Of the 540 individuals that we genotyped without prior selfing (see materials and methods), we found 10 heterozygotes, 5 of which were found in the Bla-1105 sample (Table 2) (this does not include the already described heterozygotes in samples Per-1004 and Fra-1004; Barrière and Félix 2005). We calculated the equilibrium inbreeding coefficient f, an estimator of the inbreeding coefficient FIS, from which we deduced the selfing rate s and outcrossing rate (1 − s) (see materials and methods). Estimated outcrossing rates ranged from 0 to 7.6% (Bla-1105) (Table 2). Calculated over all diploid genotypes, the mean outcrossing rate of the different populations was 1.7% (C.I.: 1.1–2.5%). This is very consistent with our previous results (1.3%) (Barrière and Félix 2005). In addition, the present results suggest that outcrossing rates vary among populations and provide an example of a population (Bla-1105) where outcrossing rates are significantly higher than in other samples and closer to those found in Sivasundar and Hey (2005) (~20%).

Male frequency and genotype:

We found 2 males of 993 individuals (samples Fra-0805 and Obe-1005). Together with our previous samplings (Barrière and Félix 2005), we obtained a total of 4 males from 2269 individuals, yielding an overall male frequency of 0.18%.

We placed each of the two males with unc-119 mutant hermaphrodites (bearing a recessive mutation resulting in uncoordinated movements) and scored non-uncoordinated progeny. The male from the Fra-0805 sample sired no progeny, while the cross with the male from the Obe-1005 sample succeeded. Four of its progeny were genotyped at six loci and were found to be identical, indicating that the male was a homozygote at these six loci. The male may thus have been either a spontaneous male resulting from X chromosome nondisjunction or a male resulting from biparental inbreeding (mating among identical genotypes).

Structure at different spatial scales:

Within a single compost heap:

To determine whether the compost piles that we followed most closely (Franconville and Le Perreux) could each be considered homogenous, we measured spatial differentiation in genotype among samples from six different points within the pile (separated by 10–50 cm). In the three cases in which enough individuals were isolated from the different samples and showed polymorphism, no significant genetic structure was found (Table 3). Thus, even though there were strong differences in density within a compost heap, we found no evidence of genetic structure within a heap. We therefore considered nematodes from a given compost pile to be genetically homogenous (what we call a population).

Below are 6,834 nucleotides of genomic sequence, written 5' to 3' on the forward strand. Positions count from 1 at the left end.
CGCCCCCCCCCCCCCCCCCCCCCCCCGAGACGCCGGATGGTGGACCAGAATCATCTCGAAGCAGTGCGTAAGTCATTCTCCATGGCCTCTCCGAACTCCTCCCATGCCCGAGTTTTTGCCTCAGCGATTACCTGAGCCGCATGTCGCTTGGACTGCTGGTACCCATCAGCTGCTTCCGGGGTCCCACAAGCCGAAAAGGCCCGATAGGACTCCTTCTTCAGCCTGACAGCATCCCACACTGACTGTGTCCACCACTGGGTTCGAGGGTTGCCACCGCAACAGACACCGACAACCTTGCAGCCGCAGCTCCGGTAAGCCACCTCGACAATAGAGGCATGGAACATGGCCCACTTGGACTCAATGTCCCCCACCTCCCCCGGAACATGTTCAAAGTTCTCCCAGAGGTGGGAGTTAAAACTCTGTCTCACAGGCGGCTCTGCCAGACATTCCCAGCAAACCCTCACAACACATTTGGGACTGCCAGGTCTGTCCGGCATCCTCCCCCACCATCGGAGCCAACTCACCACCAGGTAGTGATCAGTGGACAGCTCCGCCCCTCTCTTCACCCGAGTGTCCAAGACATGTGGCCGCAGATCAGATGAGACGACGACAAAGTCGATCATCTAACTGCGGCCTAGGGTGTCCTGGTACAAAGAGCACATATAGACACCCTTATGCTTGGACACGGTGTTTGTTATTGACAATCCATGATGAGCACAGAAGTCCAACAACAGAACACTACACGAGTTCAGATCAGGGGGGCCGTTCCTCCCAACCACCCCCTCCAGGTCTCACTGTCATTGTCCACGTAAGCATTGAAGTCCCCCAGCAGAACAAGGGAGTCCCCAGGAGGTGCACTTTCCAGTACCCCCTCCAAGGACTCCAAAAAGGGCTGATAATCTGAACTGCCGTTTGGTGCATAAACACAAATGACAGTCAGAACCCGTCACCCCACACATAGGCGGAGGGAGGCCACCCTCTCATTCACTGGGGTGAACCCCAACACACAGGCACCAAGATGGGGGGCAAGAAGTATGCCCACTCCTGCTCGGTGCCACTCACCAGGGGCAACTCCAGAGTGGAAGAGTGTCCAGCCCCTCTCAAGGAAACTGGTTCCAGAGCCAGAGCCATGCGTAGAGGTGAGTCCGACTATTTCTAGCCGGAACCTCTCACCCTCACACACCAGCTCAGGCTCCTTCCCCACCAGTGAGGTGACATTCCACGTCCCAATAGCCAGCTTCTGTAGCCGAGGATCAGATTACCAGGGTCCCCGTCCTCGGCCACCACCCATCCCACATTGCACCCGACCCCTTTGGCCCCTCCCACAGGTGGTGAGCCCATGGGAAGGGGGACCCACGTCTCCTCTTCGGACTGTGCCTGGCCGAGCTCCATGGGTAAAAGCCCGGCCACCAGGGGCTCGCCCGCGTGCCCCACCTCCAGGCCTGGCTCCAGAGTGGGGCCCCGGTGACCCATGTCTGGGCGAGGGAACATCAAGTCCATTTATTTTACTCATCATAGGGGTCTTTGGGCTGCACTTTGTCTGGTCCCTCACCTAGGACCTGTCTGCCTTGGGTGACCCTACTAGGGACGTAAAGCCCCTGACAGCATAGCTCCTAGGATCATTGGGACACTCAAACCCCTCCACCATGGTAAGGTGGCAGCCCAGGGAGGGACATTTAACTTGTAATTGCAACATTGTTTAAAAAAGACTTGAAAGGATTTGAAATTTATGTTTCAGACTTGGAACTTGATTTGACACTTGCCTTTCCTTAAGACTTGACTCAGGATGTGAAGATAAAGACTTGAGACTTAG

Spatial structure of genetic differentiation at different scales

When comparing the genotypes of C. elegans individuals found in soil in Merlet or in compost in Franconville, Primel, and Sainte-Barbe to those found in invertebrates (snails or isopods) sampled from the same habitat, no significant genotypic substructure was found (Table 3).

Within a garden: structure at the scale of tens of meters:

Strong and highly significant genetic structure at a given time point was found at the next spatial scale when comparing samples within the same garden in Hermanville (10–20 m), Merlet (10–100 m), Lisbon (100–300 m), and between the Primel and Sainte-Barbe compost heaps (1 km) (Table 3). This was in agreement with the very strong structure observed within the Merlet location in 2002 (Barrière and Félix 2005).

Large-scale structure and haplotype sharing:

At the global scale (100–1000 km scale), differentiation was significant between locations (Table 3), confirming our previous results (FST = 0.78; Barrière and Félix 2005). Except for two neighboring Primel and Sainte-Barbe locations (1 km apart), which share one haplotype at different time points (see below), only three instances of haplotype-sharing between locations were found (Bla-B and Her-A, Bla-N and Her-K, Bla-I and Mer-E).

In summary, C. elegans appeared to show no structure at a very small scale of a few centimeters, and very strong structure at scales >10 m; at a larger scale of hundreds of kilometers, structure appears weaker again, as previously observed (Barrière and Félix 2005; Cutter 2006).

Temporal dynamics of genotypes:

The main aim of our sampling was to analyze population dynamics over time. Genetic diversity fluctuated over time for a given locality, especially in Le Perreux, where it reached zero at several time points (Table 2). Most strikingly, allele frequencies varied dramatically, sometimes even between samples collected only 6 weeks apart. For the two localities followed most closely, Franconville and Le Perreux, we conducted pairwise comparisons of multilocus genotypes of consecutive samples. In Franconville, a single pair of consecutive samples was significantly differentiated, whereas in Le Perreux, several pairs were significantly differentiated (asterisks in Figures 2B and and3B;3B; Table 4).